Her leader is Captain Joseph Bishop, born 2357 in Montreal, Canada. Captain Bishop is 31. He enlisted in Starfleet Academy at 17 with the blessing of his father, who was a retired Starfleet captain, but not his mother, who was already nervous about having their eldest son serving as an Ensign on the USS Agrippa. But she relented when the Dominion War began. Bishop spends a full year of field training aboard the USS Sun Tzu assigned to the 10th Fleet. He serves with distinction during the conflict, at one point manning the helm after the conn officer is killed and successfully piloting the ship through the Dominion fleet to safety. He earns a commendation for valor and an assignment to Blue Squad, created as a group of elite cadets to replace the oft-discredited Red Squad. He is quickly elected leader of Blue Squad by his peers. During the Breen assault on Starfleet Command, Bishop and a team of Blue Squad cadets beam up to a derelict orbital weapons platform and destroy a Breen warship. Bishop earns a commendation. Based on his stellar record, he is granted a field commission due to the heavy losses sustained by Federation forces. He is assigned to the USS Venture as an engineer. He quickly makes up for any time lost in his Academy studies and serves out the final months of the war on the Venture, culminating in the assault on Cardassia. For the next two years, Bishop serves aboard the Venture in patrolling the Gamma Quadrant. He earns a great deal of combat experience in fighting skirmishes with rogue Jem'Hadar forces.

In 2379, while on combat patrol in Cardassian space, the Venture was attacked by rogue Cardassian military forces. When the chief engineer was killed in the attack, Bishop took command of engineering, fixed the shields in record time, and allowed the Venture to withdraw in one piece. For this he is made Assistant Chief Engineer, promoted to full Lieutenant, and assigned to the bridge crew as engineering liaison. He finished his tour with distinction.

Her serves in various roles over the next few years, rapidly climbing the promotion ladder until he's made First Officer on the Prometheus, one of the more advanced starship models in the fleet, though by now fourteen years old. He continues his exemplary service and is offered his first command. Given his high level of combat experience and impeccable record, as well as a newfound appreciation in Starfleet Command for tactically minded officers, he is given command of the Ranger and assigned to patrol the Neutral Zone. His older brother, Commander Marc Bishop, is the first officer aboard the USS Constantine.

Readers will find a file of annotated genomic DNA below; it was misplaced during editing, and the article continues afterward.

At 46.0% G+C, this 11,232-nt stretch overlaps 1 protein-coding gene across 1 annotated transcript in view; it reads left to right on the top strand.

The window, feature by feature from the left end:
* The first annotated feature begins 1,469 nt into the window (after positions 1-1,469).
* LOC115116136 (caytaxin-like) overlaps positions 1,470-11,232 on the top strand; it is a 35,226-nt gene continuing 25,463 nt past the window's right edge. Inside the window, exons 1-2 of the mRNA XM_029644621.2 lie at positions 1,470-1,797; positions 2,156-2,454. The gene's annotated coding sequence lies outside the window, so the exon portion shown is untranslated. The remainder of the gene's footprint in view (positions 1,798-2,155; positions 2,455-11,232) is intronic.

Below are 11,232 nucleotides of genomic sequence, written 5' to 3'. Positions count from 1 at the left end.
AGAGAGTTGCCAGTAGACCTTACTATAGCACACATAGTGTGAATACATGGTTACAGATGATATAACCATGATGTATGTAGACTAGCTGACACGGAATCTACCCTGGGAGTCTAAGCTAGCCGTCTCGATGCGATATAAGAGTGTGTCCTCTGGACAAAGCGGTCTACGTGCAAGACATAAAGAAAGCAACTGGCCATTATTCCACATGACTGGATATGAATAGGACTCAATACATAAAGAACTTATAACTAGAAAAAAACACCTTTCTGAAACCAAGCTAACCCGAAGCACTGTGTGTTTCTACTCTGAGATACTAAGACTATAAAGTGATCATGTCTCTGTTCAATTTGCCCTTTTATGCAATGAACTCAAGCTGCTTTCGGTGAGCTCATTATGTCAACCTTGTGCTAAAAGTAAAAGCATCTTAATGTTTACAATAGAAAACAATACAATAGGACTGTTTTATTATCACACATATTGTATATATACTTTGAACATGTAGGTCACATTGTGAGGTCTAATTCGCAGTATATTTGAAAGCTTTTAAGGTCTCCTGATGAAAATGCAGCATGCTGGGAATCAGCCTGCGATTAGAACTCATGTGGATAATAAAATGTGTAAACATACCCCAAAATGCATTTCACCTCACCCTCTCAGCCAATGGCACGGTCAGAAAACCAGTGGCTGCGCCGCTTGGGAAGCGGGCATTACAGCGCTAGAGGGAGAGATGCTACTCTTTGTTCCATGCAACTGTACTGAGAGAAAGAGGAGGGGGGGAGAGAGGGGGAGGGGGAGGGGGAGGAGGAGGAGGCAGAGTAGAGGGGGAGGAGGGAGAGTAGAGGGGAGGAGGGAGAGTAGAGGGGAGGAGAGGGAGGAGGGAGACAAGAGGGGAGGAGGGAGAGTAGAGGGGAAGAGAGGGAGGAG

His First Officer is Commander Winston "Win" Hawking. He is first and foremost a scientist, having spent most of his life in R&D positions in warp theory and energy research. He's married, but his husband and son live back on Earth where his husband is a researcher. Hawking spent several years working on a team that studied Romulan technology, and even worked with other Romulans during the Dominion War. Because of this experience, Starfleet strong recommended him to Bishop. However, neither Bishop nor Hawking want Hawking there. Hawking wanted to go back to Earth to be with his family, but was pressed into service as First Officer. It will take time for them to get used to this new set up, and it will at times me a rough transition.

The ship has two new types of officers in the modern Star Trek era. Starfleet experiments with bringing back MACOs - Starfleet Marines - because of the proximity to the Neutral Zone. Ranger's detachment of Marines are led by Lieutenant Jim Maxwell, only 20 years old and not long out of MACO Academy.

The ship also has an Intelligence Officer, Ensign T'rel Granger, posing as a half-Vulcan half-human, she is in fact the daughter of an ex-Tal Shi'ar operative who worked for Starfleet Intelligence and retired to Earth. Her identity as Half-Romulan is kept secret for the first few seasons, and her loyalty is constantly in question. She must deal with her mixed heritage while also helping Bishop fight her own people.